F - General:

The Body Snatchers by Jack Finney

A true first print copy of the Eyre & Spottswoode 1955 first edition. The copy lacking a dust jacket has been covered in laminate featuring the Dell first edition (1955) paperback front cover. A pity as the book is in good shape otherwise.

Fortunately there's always Facsimilie Dust Jackets, who provided this wonderful facsimilie of the first edition jacket.

The Body Snatchers is a 1955 science fiction novel by Jack Finney, originally serialized in Colliers Magazine in 1954, which describes real-life Mill Valley, California, being invaded by seeds that have drifted to Earth from space. The seeds replace sleeping people with perfect physical duplicates grown from plantlike pods, while their human victims turn to dust.

The duplicates live only five years, and they cannot sexually reproduce; consequently, if unstopped, they will quickly turn Earth into a dead planet and move on to the next world. One of the duplicate invaders suggests that this is what all humans do; use up resources, wipe out indigenous populations, and destroy ecosystems in the name of survival.

The novel has been adapted for the screen four times to date.

First edition hardcover with facsimilie dust jacket

All of Us Villains by Amanda Foody and Christine Lynn Herman

The Blood Moon rises. The Blood Veil falls. The Tournament begins.

Every generation, at the coming of the Blood Moon, seven families in the remote city of Ilvernath each name a champion to compete in a tournament to the death.

The prize? Exclusive control over a secret wellspring of high magick, the most powerful resource in the world--one thought long depleted.

This year, thanks to a salacious tell-all book, the seven champions are thrust into worldwide spotlight, granting each of them new information, new means to win, and most importantly: a choice - accept their fate or rewrite their story.

But this is a story that must be penned in blood

Signed limited hardcover edition with sprayed edges

One of the greatest fantasy novels ever written, 'The Circus of Dr Lao' is here presented in an oversize 6½ × 10 inches format, this edition features plenty of extras: an illuminating introduction by Stefan Dziemianowicz, providing insights into the novels, bonus stories and essays, and aspects of Charles G. Finney’s life; 11 bonus stories, new artwork by David Ho appearing as a series of cards; new color works by Matthew Jaffe, reprints of the entire Lao-related artwork by Boris Artzybasheff; reprints of the very-hard-to-find illustrations by Gordon Noel Fish, printed only one time, in 1948; a gallery of old paperback and hardcover covers of old editions of the book; printed endpapers, ribbon marker, and color sections printed on Mohawk Superfine paper. The entire book is bound in full Dutch cloth, blind stamped on the front, and wrapped in a stunning dustjacket by David Ho.

This volume features most of the best of Finney’s fantastic fiction. For those who know 'The Circus of Dr Lao' only through its screen adaptation in 1964 as 'The Seven Faces of Dr Lao' (scripted, it is worth pointing out, by Charles Beaumont, to whom Ray Bradbury was a mentor) the novel will come as a revelation. It is the ur-text for all carnival, sideshow, and freakshow fantasies written in its wake. The circus rolls magically into the sleepy desert town of Abalone — by truck? by rail? no one can be sure — and many of the townspeople are disappointed to discover that it consists of only three cars. But those cars are crammed with a fabulous retinue of performers and a menagerie of creatures so vast that it seems only magic can explain their existence.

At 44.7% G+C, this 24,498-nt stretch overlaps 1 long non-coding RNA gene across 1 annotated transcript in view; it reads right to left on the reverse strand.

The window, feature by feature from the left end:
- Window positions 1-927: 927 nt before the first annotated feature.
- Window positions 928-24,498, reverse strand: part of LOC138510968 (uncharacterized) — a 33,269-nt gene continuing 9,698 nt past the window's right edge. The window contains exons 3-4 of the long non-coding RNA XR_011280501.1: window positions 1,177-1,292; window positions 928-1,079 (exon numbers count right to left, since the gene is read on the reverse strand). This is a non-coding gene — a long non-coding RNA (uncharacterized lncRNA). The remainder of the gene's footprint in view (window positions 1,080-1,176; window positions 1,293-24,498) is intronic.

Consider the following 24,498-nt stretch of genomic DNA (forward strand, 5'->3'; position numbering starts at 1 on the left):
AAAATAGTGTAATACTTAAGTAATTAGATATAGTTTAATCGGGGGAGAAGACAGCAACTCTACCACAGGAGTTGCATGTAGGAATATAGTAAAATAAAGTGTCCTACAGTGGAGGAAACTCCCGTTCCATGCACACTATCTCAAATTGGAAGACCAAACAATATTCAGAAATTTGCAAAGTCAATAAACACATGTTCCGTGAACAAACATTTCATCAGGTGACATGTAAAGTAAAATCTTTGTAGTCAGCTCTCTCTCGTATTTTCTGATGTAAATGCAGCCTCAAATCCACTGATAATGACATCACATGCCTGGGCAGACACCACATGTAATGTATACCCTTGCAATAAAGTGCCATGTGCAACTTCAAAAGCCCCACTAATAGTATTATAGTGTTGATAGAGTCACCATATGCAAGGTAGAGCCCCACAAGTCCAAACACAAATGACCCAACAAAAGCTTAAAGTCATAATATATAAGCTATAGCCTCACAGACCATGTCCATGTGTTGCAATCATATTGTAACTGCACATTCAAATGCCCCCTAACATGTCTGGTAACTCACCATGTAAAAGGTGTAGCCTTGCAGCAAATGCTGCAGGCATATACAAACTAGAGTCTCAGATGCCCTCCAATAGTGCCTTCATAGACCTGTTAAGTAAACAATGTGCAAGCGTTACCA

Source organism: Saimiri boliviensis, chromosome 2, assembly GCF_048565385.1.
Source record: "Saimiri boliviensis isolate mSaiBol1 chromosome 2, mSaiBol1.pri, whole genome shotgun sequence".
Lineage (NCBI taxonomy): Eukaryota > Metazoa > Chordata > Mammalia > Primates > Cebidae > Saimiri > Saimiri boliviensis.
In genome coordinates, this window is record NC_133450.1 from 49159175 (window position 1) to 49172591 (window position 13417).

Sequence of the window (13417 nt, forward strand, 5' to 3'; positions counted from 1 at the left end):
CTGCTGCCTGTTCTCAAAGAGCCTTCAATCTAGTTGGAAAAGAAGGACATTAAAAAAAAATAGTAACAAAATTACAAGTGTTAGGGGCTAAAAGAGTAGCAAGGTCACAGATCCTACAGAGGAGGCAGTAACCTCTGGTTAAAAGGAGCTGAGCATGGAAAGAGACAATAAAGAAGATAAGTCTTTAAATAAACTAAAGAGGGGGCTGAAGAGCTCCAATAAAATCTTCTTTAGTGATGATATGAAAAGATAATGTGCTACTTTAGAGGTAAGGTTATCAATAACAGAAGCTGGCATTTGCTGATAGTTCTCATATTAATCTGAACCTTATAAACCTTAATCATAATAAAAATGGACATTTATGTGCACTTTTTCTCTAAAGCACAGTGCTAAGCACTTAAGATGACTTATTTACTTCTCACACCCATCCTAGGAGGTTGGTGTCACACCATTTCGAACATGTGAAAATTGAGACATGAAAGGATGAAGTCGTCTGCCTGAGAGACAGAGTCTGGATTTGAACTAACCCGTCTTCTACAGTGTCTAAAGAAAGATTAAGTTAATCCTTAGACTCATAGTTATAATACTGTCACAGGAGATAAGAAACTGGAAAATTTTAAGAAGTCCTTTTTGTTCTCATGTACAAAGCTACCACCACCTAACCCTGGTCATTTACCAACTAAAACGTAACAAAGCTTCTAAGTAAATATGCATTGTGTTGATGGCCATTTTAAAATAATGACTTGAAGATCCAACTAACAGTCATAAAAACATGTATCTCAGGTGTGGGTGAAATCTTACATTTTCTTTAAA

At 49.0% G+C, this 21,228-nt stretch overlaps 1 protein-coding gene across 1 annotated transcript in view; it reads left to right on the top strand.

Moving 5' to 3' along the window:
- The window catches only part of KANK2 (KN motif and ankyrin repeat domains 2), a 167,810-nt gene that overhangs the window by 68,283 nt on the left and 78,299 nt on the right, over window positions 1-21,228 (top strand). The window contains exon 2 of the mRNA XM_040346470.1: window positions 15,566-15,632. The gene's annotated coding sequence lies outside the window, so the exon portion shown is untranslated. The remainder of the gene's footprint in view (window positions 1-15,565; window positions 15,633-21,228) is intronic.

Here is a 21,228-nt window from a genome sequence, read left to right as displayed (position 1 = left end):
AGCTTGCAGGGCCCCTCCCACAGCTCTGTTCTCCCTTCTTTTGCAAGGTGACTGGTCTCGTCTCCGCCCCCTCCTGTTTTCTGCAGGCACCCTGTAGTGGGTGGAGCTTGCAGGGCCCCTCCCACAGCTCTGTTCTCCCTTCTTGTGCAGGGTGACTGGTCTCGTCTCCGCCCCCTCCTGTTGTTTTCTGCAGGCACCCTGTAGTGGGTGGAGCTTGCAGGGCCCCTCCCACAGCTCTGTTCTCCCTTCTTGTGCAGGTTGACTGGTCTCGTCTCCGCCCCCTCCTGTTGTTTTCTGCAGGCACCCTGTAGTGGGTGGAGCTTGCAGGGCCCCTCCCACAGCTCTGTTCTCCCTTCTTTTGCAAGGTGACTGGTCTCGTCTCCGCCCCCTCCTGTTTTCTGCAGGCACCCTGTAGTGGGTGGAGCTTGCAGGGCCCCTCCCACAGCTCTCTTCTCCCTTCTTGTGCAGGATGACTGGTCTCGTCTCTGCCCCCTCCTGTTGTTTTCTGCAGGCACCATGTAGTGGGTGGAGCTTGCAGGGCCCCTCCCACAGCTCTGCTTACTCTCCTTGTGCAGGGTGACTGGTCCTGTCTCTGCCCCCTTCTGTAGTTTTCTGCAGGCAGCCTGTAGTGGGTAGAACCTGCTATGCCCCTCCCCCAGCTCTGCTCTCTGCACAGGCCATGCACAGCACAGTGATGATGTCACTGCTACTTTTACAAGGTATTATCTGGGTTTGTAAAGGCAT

This is a story of the glory that was. In the days of the great sailing ships in the mid-21st century, when magnetic sails drew cargo and passengers alike to every corner of the Solar System, sailors had the highest status of all spacemen, and the crew of the luxury liner The River of Stars, the highest among all sailors.

But development of the Farnsworth fusion drive doomed the sailing ships and now The River of Stars is the last of its kind, retrofitted with engines, her mast vestigial, her sails unraised for years. An ungainly hybrid, she operates in the late years of the century as a mere tramp freighter among the outer planets, and her crew is a motley group of misfits. Stepan Gorgas is the escapist executive officer who becomes captain. Ramakrishnan Bhatterji is the chief engineer who disdains him. Eugenie Satterwaithe, once a captain herself, is third officer and, for form's sake, sailing master.

When an unlikely and catastrophic engine failure strikes The River, Bhatterji is confident he can effect repairs with heroic engineering, but Satterwaithe and the other sailors among the crew plot to save her with a glorious last gasp for the old ways, mesmerized by a vision of arriving at Jupiter proudly under sail. The story of their doom has the power, the poetry, and the inevitability of a Greek tragedy.        

Ever since Jacob Reckless was a child, he has been escaping to a hidden world through a portal in his father's abandoned study. Over the years, he has made a name for himself as a finder of enchanted items and buried secrets. He's also made many enemies and allies--most important, Fox, a beautiful shape-shifting vixen whom Jacob cares for more than he lets on.

But life in this other world is about to change. Tragedy strikes when Jacob's younger brother, Will, follows him through the portal. Brutally attacked, Will is infected with a curse that is quickly transforming him into a Goyl--a ruthless killing machine, with skin made of stone.

Jacob is prepared to fight to save his brother, but in a land built on trickery and lies, Jacob will need all the wit, courage, and reckless spirit he can summon to reverse the dark spell--before it's too late.